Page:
[NFBOH-Cleveland] Healthy Holiday Eating!

Cheryl Fields cherylelaine1957 at gmail.com
Thu Nov 30 00:19:25 UTC 2017

Happy Holidays,

November is designated, American Diabetes Awareness Month. With that
being said, I think all of us can use the tips below, provided by the

5 Healthy Eating Tips for the Holidays!

Family enjoying Thanksgiving dinner
Your recipe for staying on track no matter what’s cooking.
‘Tis the season for family, festivity, and food—lots of food.
Temptations are everywhere, and parties and travel disrupt daily
routines. What’s more, it all goes on for weeks.
How do you stick to your diabetes meal plan when everyone around you
seems to be splurging? Here are 5 tips that can help:
1. Holiday-Proof Your Plan
You may not be able to control what food you’re served, and you’re
bound to see other people eating a lot of tempting treats. Meet the
challenges armed with a plan:
•Eat close to your usual times to keep your blood sugar steady. If
your meal is served later than normal, eat a small snack at your usual
mealtime and eat a little less when dinner is served.
•Invited to a party? Offer to bring a healthy dish along.
•If you have a sweet treat, cut back on other carbs (like potatoes and
bread) during the meal.
•Don’t skip meals to save up for a feast. It will be harder to keep
your blood sugar in control, and you’ll be really hungry and more
likely to overeat.
•If you slip up, get right back to healthy eating with your next meal.
Holiday Hacks
•Have pumpkin pie instead of pecan pie. Even with a dollop of whipped
cream, you’ll cut calories and sugar by at least a third.
•Break physical activity up into smaller chunks so it fits into your
schedule, like walking 10 minutes several times a day.
•Schedule some “me” time every day—a nap, dog walk, or hot bath to get
your energy back for the next celebration.
2. Outsmart the Buffet
When you face a spread of delicious holiday food, make healthy choices easier:
•Have a small plate of the foods you like best and then move away from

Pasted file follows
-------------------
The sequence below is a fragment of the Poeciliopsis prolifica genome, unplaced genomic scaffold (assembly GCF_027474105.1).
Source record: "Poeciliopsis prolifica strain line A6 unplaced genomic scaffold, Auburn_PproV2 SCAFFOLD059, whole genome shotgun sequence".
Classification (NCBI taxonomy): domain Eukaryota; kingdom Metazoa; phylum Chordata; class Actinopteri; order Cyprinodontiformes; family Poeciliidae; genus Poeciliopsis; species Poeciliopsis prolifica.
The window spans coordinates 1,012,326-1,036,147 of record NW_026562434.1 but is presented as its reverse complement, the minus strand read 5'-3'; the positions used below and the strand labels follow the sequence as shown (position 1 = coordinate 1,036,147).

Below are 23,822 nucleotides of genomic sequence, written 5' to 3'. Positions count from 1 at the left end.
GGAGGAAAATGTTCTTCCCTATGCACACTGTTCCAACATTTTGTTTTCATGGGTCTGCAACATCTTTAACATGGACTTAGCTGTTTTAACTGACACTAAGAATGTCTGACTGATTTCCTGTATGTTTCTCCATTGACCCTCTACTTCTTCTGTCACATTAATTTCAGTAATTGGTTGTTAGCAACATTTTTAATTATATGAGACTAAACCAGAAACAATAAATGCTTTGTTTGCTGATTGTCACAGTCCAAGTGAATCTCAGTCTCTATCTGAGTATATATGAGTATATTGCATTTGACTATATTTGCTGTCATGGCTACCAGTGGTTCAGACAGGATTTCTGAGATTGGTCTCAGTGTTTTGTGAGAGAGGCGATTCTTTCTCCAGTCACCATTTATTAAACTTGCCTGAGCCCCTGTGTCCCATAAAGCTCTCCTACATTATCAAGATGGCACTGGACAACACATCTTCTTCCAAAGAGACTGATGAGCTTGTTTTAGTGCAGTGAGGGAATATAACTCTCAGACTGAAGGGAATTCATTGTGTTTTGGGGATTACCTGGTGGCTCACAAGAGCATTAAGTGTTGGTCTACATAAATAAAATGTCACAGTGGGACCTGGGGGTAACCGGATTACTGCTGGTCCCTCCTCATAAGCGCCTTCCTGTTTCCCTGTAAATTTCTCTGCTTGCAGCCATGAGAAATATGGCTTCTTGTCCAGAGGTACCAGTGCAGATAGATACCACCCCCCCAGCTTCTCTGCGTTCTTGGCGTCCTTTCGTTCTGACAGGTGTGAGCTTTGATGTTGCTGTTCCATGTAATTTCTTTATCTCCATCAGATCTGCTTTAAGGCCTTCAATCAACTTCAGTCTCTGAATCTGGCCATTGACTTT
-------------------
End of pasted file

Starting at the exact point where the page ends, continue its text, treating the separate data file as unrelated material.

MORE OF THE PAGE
the buffet table.
•Start with vegetables to take the edge off your appetite.
•Eat slowly. It takes at least 20 minutes for your brain to realize you’re full.
•Avoid or limit alcohol. If you do have an alcoholic drink, have it
with food. Alcohol can lower blood sugar and interact with diabetes
Also plan to stay on top of your blood sugar. Check it more often
during the holidays, and if you take medicine, ask your doctor if the
amount needs to be adjusted.
3. Fit in Favorites
No food is on the naughty list. Choose the dishes you really love and
can’t get any other time of year, like Aunt Edna’s pumpkin pie. Slow
down and savor a small serving, and make sure to count it in your meal
Family walking in park
If you plan for it, no food needs to be on the naughty list.
4. Keep Moving
You’ve got a lot on your plate this time of year, and physical
activity can get crowded out. But being active is your secret holiday
weapon; it can help make up for eating more than usual and reduce
stress during this most stressful time of year. Get moving with
friends and family, such as taking a walk after a holiday meal.
5. Get Your Zzz’s
Going out more and staying out later often means cutting back on
sleep. Sleep loss can make it harder to control your blood sugar, and
when you’re sleep deprived you’ll tend to eat more and prefer
high-fat, high-sugar food. Aim for 7 to 8 hours per night to guard
against mindless eating.
Most of all, remember what the season is about—celebrating and
connecting with the people you care about. When you focus more on the
fun, it’s easier to focus less on the food.
More Information
•CDC’s Division of Diabetes Translation

Bon Appetit!

Cheryl E. Fields


National federation of the Blind of Cleveland


cherylelaine1957 at gmail.com



I am filled with hope, energy, and love by participating in the
National Federation of the Blind because my expectations are raised,
my contributions make a difference to me and to others, and I can
celebrate the realization of my dreams with my Federation family.

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